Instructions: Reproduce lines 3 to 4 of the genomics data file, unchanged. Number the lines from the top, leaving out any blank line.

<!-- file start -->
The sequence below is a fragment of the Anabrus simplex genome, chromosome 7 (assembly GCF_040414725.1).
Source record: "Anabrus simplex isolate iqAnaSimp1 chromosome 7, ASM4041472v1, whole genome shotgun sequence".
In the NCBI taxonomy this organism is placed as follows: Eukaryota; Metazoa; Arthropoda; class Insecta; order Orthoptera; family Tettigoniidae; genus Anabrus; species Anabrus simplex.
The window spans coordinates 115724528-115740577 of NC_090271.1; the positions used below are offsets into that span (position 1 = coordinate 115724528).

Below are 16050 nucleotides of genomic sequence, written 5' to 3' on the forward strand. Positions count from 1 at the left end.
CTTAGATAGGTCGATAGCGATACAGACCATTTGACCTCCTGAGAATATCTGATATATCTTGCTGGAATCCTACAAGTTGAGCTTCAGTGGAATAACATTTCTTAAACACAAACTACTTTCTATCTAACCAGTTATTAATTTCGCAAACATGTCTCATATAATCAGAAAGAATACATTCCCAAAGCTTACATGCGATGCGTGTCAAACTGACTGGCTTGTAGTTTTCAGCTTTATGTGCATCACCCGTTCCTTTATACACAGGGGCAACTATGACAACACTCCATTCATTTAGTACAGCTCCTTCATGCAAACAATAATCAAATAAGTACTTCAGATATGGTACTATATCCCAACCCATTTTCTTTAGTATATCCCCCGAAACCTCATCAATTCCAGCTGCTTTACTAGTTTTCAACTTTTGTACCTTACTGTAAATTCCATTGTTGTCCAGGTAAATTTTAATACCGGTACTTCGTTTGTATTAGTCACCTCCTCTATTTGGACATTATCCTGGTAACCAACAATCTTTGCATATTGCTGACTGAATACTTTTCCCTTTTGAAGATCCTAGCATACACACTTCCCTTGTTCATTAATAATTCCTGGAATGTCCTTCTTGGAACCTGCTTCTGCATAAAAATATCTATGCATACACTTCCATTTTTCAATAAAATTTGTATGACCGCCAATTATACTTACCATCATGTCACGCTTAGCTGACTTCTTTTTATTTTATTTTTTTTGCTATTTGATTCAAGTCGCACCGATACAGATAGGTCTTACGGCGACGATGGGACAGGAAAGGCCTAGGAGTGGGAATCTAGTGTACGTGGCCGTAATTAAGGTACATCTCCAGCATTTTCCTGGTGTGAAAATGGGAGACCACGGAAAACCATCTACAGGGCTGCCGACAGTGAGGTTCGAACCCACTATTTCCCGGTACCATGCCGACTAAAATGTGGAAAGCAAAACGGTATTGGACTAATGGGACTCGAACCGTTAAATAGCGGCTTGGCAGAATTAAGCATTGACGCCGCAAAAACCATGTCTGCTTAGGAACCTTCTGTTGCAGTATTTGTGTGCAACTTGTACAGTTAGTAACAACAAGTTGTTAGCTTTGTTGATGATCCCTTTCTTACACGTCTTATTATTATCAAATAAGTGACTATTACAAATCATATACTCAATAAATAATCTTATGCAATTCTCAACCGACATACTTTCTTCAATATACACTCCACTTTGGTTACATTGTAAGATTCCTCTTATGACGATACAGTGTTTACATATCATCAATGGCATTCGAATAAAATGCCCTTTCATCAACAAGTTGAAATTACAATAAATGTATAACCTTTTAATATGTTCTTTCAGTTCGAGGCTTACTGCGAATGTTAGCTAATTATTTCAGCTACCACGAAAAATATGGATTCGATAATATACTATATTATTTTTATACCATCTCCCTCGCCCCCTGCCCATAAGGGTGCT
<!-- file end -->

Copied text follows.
In the NCBI taxonomy this organism is placed as follows: Eukaryota; Metazoa; Arthropoda; class Insecta; order Orthoptera; family Tettigoniidae; genus Anabrus; species Anabrus simplex.
The window spans coordinates 115724528-115740577 of NC_090271.1; the positions used below are offsets into that span (position 1 = coordinate 115724528).